Notes from the Field

Conversation with Afghan Expert Roohafza Ludin

June 8, 2011

Recently, In Asia sat down with Asia Foundation governance specialist in Kabul, Roohafza Ludin, just back from Washington, D.C., where she participated in a seminar at Georgetown University to discuss U.S. foreign policy and the pending reduction of U.S. troops from Afghanistan. Ludin, one of a handful of women nominated to participate in the 2010 National Consultative Peace Jirga, talked to In Asia about her passion for education, women’s anxiety over their government’s recent reconciliation plans, and what it takes to bring quality education to Afghanistan’s citizens.

Like many of Afghanistan’s citizens during the 1980s and ‘90s, you and your family fled conflict over the border to Pakistan, where you began your career in education and humanitarian work. When you returned to Afghanistan in 2006, what was your impression of the country you had left when you were 16 years old?

When I returned after doing all that I had done, and as someone who has been through war and migration, I immediately saw that every aspect of the country was in dire need of support – from economic development and education to women’s rights. Despite my commitment to humanitarian work in Pakistan, I felt that I was not doing enough on a personal level to help my country. At the same time, every single thing you do or face in Afghanistan is a challenge. I started working with the government in 2006 after my return as gender advisor to the State Minister for Parliamentary Affairs and then as a director in the Office of Parliamentary Affairs in the president’s office.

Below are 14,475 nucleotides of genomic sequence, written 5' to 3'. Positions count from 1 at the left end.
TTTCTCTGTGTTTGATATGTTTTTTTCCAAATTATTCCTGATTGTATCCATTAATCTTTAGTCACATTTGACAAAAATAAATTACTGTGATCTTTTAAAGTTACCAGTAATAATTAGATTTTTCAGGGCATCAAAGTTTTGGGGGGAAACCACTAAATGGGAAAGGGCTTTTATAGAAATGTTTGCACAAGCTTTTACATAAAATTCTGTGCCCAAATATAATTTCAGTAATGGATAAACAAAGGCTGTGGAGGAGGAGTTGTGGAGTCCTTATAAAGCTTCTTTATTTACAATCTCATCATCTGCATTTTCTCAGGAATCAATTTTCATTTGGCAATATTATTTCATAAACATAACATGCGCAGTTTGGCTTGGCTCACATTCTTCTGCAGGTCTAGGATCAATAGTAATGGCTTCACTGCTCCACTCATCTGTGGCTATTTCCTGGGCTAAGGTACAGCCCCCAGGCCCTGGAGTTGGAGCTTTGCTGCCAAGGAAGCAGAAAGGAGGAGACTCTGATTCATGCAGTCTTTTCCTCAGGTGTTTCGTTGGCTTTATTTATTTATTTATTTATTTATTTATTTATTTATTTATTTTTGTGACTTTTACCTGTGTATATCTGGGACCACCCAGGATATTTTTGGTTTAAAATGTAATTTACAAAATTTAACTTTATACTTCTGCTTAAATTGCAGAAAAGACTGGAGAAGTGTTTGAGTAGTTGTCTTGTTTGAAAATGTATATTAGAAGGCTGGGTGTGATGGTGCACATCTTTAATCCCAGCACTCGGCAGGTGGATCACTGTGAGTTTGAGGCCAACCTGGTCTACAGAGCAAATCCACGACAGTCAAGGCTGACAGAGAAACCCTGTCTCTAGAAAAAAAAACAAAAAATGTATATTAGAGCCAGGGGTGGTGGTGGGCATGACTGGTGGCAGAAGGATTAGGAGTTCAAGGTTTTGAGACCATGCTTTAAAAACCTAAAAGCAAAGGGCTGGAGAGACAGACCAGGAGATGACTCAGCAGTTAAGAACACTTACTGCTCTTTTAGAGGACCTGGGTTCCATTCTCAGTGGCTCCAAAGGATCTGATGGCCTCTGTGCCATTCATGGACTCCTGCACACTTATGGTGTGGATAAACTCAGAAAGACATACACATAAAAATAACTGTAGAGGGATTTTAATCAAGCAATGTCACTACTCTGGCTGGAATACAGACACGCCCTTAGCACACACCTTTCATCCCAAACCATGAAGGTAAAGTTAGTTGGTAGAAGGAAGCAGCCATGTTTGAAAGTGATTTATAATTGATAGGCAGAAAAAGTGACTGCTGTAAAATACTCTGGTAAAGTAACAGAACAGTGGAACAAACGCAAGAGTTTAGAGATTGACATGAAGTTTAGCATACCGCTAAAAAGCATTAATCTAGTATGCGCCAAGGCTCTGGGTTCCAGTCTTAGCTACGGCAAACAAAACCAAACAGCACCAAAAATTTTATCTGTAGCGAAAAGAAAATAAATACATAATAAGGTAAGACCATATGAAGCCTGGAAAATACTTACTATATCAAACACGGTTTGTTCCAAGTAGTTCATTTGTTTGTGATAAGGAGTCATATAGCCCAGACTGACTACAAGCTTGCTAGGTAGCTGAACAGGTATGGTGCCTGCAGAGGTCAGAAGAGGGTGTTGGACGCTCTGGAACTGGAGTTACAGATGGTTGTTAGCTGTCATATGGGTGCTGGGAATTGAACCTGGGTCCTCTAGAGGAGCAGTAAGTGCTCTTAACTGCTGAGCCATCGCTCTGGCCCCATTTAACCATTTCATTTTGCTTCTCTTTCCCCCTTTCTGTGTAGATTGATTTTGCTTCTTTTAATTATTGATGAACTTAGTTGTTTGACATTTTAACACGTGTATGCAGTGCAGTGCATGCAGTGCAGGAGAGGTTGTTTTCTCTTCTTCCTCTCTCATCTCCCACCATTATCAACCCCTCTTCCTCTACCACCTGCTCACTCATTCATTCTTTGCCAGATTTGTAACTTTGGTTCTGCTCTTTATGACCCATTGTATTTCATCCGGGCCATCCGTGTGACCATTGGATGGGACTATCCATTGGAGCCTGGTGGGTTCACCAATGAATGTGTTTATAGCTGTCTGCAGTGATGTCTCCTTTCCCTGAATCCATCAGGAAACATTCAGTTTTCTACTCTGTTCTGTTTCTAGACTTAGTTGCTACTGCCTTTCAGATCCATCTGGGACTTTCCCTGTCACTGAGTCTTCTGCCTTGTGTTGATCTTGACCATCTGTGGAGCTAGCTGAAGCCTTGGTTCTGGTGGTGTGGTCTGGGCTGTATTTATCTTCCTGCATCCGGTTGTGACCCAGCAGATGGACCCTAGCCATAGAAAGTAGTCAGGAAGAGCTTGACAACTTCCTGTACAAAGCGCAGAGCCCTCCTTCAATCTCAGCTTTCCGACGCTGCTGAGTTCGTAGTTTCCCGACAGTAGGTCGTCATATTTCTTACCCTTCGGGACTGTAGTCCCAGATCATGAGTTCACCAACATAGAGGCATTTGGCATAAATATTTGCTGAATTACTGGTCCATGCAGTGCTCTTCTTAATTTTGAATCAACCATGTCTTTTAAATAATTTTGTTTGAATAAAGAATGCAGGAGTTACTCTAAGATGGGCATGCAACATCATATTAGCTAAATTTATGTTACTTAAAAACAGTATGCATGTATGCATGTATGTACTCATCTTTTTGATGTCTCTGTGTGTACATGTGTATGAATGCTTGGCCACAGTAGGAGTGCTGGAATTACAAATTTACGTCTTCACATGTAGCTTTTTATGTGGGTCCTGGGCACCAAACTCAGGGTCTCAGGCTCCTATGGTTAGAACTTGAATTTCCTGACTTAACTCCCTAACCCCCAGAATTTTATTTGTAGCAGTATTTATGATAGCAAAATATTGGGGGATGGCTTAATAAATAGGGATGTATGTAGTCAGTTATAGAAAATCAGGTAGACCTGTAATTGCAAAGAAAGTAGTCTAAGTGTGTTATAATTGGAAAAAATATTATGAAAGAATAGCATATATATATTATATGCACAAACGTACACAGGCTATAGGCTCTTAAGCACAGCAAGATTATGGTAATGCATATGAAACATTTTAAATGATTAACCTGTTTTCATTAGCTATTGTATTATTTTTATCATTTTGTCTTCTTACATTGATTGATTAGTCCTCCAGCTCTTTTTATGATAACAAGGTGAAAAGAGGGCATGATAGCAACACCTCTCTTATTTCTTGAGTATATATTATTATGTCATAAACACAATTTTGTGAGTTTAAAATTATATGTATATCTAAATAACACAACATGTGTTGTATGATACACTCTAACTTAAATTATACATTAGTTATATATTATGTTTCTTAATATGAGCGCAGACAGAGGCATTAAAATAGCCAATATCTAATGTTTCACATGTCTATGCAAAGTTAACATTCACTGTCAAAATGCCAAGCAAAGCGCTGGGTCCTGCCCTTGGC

I was working hard, long hours and received much appreciation for my work from colleagues, who were all trying hard to contribute to positive institution-building and to establish systems in the government and among the three pillars of the state. There were challenges, but there were many achievements, too, despite the fact that I still felt that not enough was being done. Education has always been a priority for me, and I believe it is key to all aspects of development. That’s what ultimately drove me to start thinking about doing something in the field of education.

Is this what motivated you to open a private school in 1998 in your own neighborhood, one of Kabul’s most heavily populated districts?